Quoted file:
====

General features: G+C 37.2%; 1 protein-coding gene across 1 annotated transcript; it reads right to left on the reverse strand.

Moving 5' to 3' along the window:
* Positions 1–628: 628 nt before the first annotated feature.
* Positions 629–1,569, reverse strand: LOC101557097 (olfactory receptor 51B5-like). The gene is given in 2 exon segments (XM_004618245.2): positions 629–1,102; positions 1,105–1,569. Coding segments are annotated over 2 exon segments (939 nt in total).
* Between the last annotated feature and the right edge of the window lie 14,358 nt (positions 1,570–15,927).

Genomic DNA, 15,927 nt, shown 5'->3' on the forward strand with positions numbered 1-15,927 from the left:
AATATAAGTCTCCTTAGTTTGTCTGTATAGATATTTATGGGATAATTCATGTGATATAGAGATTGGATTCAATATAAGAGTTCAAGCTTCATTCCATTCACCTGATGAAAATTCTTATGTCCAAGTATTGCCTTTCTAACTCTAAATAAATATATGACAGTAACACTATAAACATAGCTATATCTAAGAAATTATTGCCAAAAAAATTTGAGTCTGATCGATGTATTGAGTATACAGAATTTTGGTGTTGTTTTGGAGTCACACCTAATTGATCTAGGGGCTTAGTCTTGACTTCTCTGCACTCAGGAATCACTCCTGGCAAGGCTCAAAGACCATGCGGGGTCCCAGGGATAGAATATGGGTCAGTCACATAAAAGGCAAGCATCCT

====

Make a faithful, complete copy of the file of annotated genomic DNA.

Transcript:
General features: G+C 37.2%; 1 protein-coding gene across 1 annotated transcript; it reads right to left on the reverse strand.

Moving 5' to 3' along the window:
* Positions 1–628: 628 nt before the first annotated feature.
* Positions 629–1,569, reverse strand: LOC101557097 (olfactory receptor 51B5-like). The gene is given in 2 exon segments (XM_004618245.2): positions 629–1,102; positions 1,105–1,569. Coding segments are annotated over 2 exon segments (939 nt in total).
* Between the last annotated feature and the right edge of the window lie 14,358 nt (positions 1,570–15,927).

Genomic DNA, 15,927 nt, shown 5'->3' on the forward strand with positions numbered 1-15,927 from the left:
AATATAAGTCTCCTTAGTTTGTCTGTATAGATATTTATGGGATAATTCATGTGATATAGAGATTGGATTCAATATAAGAGTTCAAGCTTCATTCCATTCACCTGATGAAAATTCTTATGTCCAAGTATTGCCTTTCTAACTCTAAATAAATATATGACAGTAACACTATAAACATAGCTATATCTAAGAAATTATTGCCAAAAAAATTTGAGTCTGATCGATGTATTGAGTATACAGAATTTTGGTGTTGTTTTGGAGTCACACCTAATTGATCTAGGGGCTTAGTCTTGACTTCTCTGCACTCAGGAATCACTCCTGGCAAGGCTCAAAGACCATGCGGGGTCCCAGGGATAGAATATGGGTCAGTCACATAAAAGGCAAGCATCCT